Top theatre to see in London in May
From a record-breaking fifth theatre for 2:22 - A Ghost Story, to Michael Ball, and Mike Faist in new shows, here’s the top theatre picks in London in May 2023.
Summer is on the horizon, and many of London’s open-air theatres will welcome audiences once more. Look forward to shows under the stars at Regent’s Park Open Air Theatre and Shakespeare’s Globe. But, if you’re sticking to the West End theatres, then you’re in for a treat with lots of new openings: Mrs. Doubtfire, Idiots Assemble, and Rose to name a few.
May 2023 in London marks the beginning of limited summer shows and plenty of buzzy productions to whet your appetite. We’re seriously spoiled for theatre in London this month. Here are our top picks for what to see in London this May.
West End shows in May 2023
There’s somewhat of a Charles Dickens renaissance in the West End in May 2023. The Great Expectations parody, Bleak Expectations, will have audiences in fits of laughter. Meanwhile, Eddie Izzard brings a one-person adaptation of the Victorian story to London. Plus, 2:22 - A Ghost Story continues its record-breaking West End run, now moving to its fifth theatre. Here’s all the West End shows opening this month.
Mark Evans’s Radio 4 comedy now heads to the West End. Follow Pip Bin, an inventor’s son who must avoid disaster to escape Mr. Gently Benevolent, or he’ll be thrown into the trash. The quaint British play combines science fiction, adventure, period dramas, and comedy into a Dickensian mashup for the ages. A host of stars will also take on weekly stints: Nina Wadia, Dermot O’Leary, Sally Phillips, Robert Lindsay, and Sue Perkins star in Bleak Expectations in May.
Criterion Theatre, from 3 May.
Love changes everything for Michael Ball. 34 years ago, he gave a life-changing performance as Alex in the Andrew Lloyd Webber musical. This May, he’ll return to play George in the romantic affair. Jamie Bogyo and Laura Pitt-Pulford play Alex and Rose, two young lovers who are caught up in hot-headed entanglements with family members. The soaring symphonic sounds are sure to sweep across the whole of Shaftesbury Avenue.
Lyric Theatre, from 12 May.
Help is on the way, dears, thanks to Euphegenia Doubtfire. Yes, the famous Scottish nanny is back to entertain us all. Based on the film starring Robin Williams, Mrs. Doubtfire follows Daniel Hilliard, an out-of-work actor who takes on the maternal alter-ego in a last-ditch effort to see his children. We’ll say “yoohoo!” to Gabriel Vick as he plays the titular nanny, as the musical makes its long-awaited West End premiere.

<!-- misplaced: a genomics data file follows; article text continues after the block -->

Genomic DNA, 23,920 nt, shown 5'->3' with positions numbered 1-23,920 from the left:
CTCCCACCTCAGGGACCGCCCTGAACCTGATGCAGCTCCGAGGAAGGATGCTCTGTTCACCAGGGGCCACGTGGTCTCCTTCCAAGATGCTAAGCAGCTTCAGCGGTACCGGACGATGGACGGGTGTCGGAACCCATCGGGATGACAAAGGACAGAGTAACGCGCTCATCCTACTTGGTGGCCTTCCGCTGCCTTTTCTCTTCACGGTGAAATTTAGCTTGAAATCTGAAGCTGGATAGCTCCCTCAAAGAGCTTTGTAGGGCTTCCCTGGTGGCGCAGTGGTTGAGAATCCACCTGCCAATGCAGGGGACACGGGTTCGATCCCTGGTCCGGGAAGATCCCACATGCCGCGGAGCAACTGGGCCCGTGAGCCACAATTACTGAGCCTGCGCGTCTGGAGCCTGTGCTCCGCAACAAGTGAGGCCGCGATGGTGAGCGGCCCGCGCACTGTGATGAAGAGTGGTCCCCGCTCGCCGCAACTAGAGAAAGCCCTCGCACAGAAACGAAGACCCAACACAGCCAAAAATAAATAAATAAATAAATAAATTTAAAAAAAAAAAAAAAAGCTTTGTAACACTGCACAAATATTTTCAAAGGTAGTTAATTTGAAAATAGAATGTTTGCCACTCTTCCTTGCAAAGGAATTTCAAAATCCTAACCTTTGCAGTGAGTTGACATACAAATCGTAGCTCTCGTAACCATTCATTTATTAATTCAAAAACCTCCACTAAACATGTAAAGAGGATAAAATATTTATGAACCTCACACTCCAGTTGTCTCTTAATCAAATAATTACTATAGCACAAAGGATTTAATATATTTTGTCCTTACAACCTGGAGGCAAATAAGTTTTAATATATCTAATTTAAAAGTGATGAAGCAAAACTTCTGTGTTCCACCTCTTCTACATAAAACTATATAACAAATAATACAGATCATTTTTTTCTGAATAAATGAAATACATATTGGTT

Shaftesbury Theatre, from 12 May.
It’s impossible to think of a West End without 2:22 - A Ghost Story. Weeks after Cheryl ends her run in the spooky play at the Lyric Theatre, a new batch of castmates will take on Danny Robins’s supernatural thriller. Sophia Bush, Jaime Winstone, Clifford Samuel, and Ricky Champ will play four friends who try to discover if ghosts linger in their new home.
Apollo Theatre, from 14 May.
Yes, you’re right; this musical took over London before, so this is almost like a West End Groundhog Day. But, the two-time Olivier-winning musical returns with aplomb to the Old Vic. Andy Karl reprises his star turn as Phil Connors, a Pittsburgh weatherman sent to cover a small-town event, only for it to change the way he views the world. Tim Minchin and Matthew Warchus collaborate on the spellbinding musical.
Old Vic, from 20 May.
Maureen Lipman commands attention in a poignant Jewish drama about power and identity in 20th-century Europe. Lipman plays Rose, a woman who remains strong in the face of adversity. For Lipman, Rose is a “mystical, magical, deeply philosophical and wildly funny creation." The Olivier-winning actress stars in Rose for only 28 performances.
Ambassadors Theatre, from 23 May.
The multi-award-winning comedy television show, with over 100 puppets, comes to the West End. In the zany musical, King Charles III tasks Tom Cruise to create a “magnificent seven” of celebrity misfits to protect the United Kingdom. Everyone you can think of features: royals, politicians, influencers, and popular personalities. The Spitting Image story also relies on telling the latest news, so you’ll want to book repeat visits to stay in the loop.
Phoenix Theatre, from 24 May.